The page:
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Motion Planning for A Simple Car
In this project, you will develop a path planning algorithm for systems with differential constraints,
specifically a car-like system.
Part I. General Description
Simple Car
The state of a simple car is represented by (𝑥,𝑦,𝜃), where (𝑥,𝑦) is its position (the center of its real axis)
and 𝜃 its orientation (the direction it is pointing). See Figure 1, taken from the textbook by LaValle.
(𝜙 represents the direction the front wheels. It is negative when it is turned to the right, positive when
turned to the left. However, 𝜙 does not come into play in this homework).
The work space and obstacles
Consider the following work space and obstacles. The dimension of the space is 6 by 2. The obstacles are
defined by two half circles that center at (0, -1) and (0, 1) respectively, both having a radius of 1-dt,
where dt = 0.2 (All of these are the same as Project 3 except a different dt value is used here). Anything
within the two half circles are considered obstacle regions.
The initial configuration 𝑞𝐼 is at (-2, -0.5, 0), in red, and the goal configuration 𝑞𝐺 is at (2, -0.5, 𝜋/2),
which is in blue.
Part II. Solve the planning problem using RRT
Now solve the planning problem using RRT. Using the single-tree search outlined in sections 5.5.3 and
14.4.3. You should check periodically if the tree can be connected to 𝑞𝐺. This can be easily done by
setting 𝛼(𝑖) as 𝑞𝐺 with a certain probability. The book recommends 0.01. You could have this as an input
parameter to your program. The following figure shows how a path to goal is found (I used 0.2 for the
probability). As you can see, it is not optimal at all, but nevertheless it is a feasible path. The isolated
configurations (black triangles) in the figure are 𝛼(𝑖)’s that didn’t get connected to the graph. All edges
are in red. The final path from start to goal is in blue.
Here is another solution:
In applying RRT, you would need the following (see section 14.3):
In applying RRT, you would need the following (see section 14.3):
1- a way to sample the state space. You should sample 𝜃 in the range of [0, 2𝜋).
2- a distance metric that can determine the nearest neighbor. This can be determined by which
configuration has the shortest driving distance to 𝛼(𝑖), ignoring obstacles.
3- a collision detection that checks if there is any collision. Currently, our car robot is just a point
with a direction (like pointed triangles shown in the figure above). So, collision checking is easy.
4- a local planner method (LPM) that returns a path that connects two vertices, or an empty path if
the two vertices cannot be connected.
The last component is a BVP problem and is often challenging. The figure below shows one way we can
connect two configurations (𝑥1, 𝑦1, 𝜃1) and (𝑥2, 𝑦2, 𝜃2). We first extend lines along the directions they are
pointing. This will give us an intersection point (𝑥𝑚, 𝑦𝑚). Assuming without loss of generality that the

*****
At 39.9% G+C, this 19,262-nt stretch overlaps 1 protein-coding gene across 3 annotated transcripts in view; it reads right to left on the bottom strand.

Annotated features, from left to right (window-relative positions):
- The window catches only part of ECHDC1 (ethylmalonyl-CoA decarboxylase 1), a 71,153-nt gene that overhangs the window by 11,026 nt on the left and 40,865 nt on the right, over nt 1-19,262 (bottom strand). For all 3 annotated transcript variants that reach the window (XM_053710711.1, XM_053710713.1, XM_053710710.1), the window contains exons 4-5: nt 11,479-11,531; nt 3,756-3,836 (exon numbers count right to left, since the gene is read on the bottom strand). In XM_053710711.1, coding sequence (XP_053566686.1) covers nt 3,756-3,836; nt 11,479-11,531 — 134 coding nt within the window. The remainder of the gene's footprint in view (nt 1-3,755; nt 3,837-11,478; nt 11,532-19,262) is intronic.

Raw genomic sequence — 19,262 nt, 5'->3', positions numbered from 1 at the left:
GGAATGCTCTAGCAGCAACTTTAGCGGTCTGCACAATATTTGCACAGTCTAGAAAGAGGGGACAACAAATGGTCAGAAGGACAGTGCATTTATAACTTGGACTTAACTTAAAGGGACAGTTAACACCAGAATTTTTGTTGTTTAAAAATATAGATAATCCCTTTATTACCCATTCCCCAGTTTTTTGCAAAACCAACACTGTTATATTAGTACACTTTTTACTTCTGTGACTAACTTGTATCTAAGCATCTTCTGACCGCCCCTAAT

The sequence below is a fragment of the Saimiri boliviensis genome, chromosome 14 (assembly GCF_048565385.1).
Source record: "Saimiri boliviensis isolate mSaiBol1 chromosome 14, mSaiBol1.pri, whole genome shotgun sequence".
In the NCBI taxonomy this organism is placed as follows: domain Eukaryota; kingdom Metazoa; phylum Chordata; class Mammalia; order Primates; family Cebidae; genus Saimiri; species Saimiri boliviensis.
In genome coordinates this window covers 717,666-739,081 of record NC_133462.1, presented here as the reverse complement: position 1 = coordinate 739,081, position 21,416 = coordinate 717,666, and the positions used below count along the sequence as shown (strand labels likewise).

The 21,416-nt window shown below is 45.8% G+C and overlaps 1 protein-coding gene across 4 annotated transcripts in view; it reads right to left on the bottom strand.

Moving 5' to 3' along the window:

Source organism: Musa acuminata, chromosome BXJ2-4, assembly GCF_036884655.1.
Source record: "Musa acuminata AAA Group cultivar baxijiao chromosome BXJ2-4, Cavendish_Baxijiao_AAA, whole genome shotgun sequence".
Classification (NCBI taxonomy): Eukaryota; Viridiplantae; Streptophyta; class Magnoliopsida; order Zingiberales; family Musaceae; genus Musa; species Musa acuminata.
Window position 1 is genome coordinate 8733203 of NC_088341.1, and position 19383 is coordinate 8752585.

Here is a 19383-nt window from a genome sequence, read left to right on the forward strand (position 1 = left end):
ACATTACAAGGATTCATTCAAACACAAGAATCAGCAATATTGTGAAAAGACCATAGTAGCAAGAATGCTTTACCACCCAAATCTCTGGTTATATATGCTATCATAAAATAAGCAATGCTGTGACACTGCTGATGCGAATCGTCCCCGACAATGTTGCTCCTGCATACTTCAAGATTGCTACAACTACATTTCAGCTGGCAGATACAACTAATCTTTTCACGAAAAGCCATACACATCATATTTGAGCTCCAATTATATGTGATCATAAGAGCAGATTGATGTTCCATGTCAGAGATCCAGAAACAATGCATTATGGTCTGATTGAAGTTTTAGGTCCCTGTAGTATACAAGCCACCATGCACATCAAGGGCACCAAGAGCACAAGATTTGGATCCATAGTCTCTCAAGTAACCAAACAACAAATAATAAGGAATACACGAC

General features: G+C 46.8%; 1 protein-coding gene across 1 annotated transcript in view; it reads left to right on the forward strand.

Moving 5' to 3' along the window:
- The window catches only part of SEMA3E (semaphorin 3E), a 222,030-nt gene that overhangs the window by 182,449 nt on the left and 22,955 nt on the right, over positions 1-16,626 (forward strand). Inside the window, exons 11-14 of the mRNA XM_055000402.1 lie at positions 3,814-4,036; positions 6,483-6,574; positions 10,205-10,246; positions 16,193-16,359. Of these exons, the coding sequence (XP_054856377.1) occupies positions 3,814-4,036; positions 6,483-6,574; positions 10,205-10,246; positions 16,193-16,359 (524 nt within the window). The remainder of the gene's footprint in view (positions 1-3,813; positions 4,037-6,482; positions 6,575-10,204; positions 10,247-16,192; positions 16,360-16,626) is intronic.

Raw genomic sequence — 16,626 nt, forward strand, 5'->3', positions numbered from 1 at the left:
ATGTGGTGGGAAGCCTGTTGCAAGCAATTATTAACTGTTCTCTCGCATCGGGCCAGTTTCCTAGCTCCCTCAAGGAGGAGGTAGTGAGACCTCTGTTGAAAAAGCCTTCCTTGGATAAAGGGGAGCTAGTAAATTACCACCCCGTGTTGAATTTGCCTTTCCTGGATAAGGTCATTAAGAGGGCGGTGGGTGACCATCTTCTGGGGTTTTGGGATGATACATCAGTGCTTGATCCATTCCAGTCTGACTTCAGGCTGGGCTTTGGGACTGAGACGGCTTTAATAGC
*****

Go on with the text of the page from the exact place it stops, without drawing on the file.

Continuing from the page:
distance between (𝑥𝑚, 𝑦𝑚) and (𝑥2, 𝑦2) is greater. Find another point (𝑥2′, 𝑦2′) that is equidistant to
(𝑥𝑚, 𝑦𝑚) as (𝑥1,𝑦1) (see Figure below). Draw two dashed lines perpendicular to the two-line segments as
shown. The intersection of the two dashed lines are the turning center. 𝑟 is the turning radius. Finally,
the path connecting configurations (𝑥1,𝑦1,𝜃1) to (𝑥2,𝑦2,𝜃2) is the arc path from (𝑥1,𝑦1) to (𝑥2′,𝑦2′) ,
followed the line segment from (𝑥2′,𝑦2′) to (𝑥2,𝑦2). And it is a reverse motion. There are two conditions
which may invalidate this path. One is when the car is pointing at opposite directions at configurations
(𝑥1,𝑦1,𝜃1) to (𝑥2,𝑦2,𝜃2) .The other is that 𝑟 < 𝑟_min, the minimum turning radius. For your convenience, I
have included my MATLAB implementation of such a local planner (called LPM.m). It takes four
parameters, the first two of which are the two configurations to be connected. The third and fourth
parameters are minimum turning radius rMin and stepSize (the step size taken in discretizing a path)
respectively. For this project, use rMin=0.4, stepSize = 0.02. The LPM.m script returns a sequence of
configurations, a path, if it exists.
Part III. Use PRM (section 5.6) to solve the planning problem.
Please use the PRM algorithm described in Figure 5.25 in the textbook to solve the same planning
problem given above. As for the number of nodes N, try a different value until you can solve the
problem. When connecting to the nodes in the neighborhood, use Nearest K and set K = 15.

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function [path] = arcPath(q1, mid, q2, rMin, resolution)

% compute an arc that is tangent to line segment (q1, mid) at q1 and line segment (mid, q2) at q2.

% assuming q1 and q2 have the same distance to mid.

% rMin: minimum turning radius

% resolution: path resolution

% path: a discretized arc path segment between q1 and q2. It is empty if the radius of the arc is less than rMin.

r1 = q1(1:2) - mid;

r2 = q2(1:2) - mid;

pc = (q1(1:2)+q2(1:2))/2;

rc = pc - mid;

%theta = asin(norm(rc)/norm(r1));

dist2center = norm(r1)^2/norm(rc);

center = mid + rc/norm(rc)*dist2center;

radius = norm(q1(1:2)-center);

if radius < rMin

path = [];

return;

end

dp = [q1(1:2) - center; q2(1:2) - center];

theta = atan2(dp(:,2), dp(:,1));

dt = mod(theta(2) - theta(1), 2*pi);

if dt >= pi

dt = dt-2*pi;

end

deltaTheta = resolution/radius;

steps = ceil...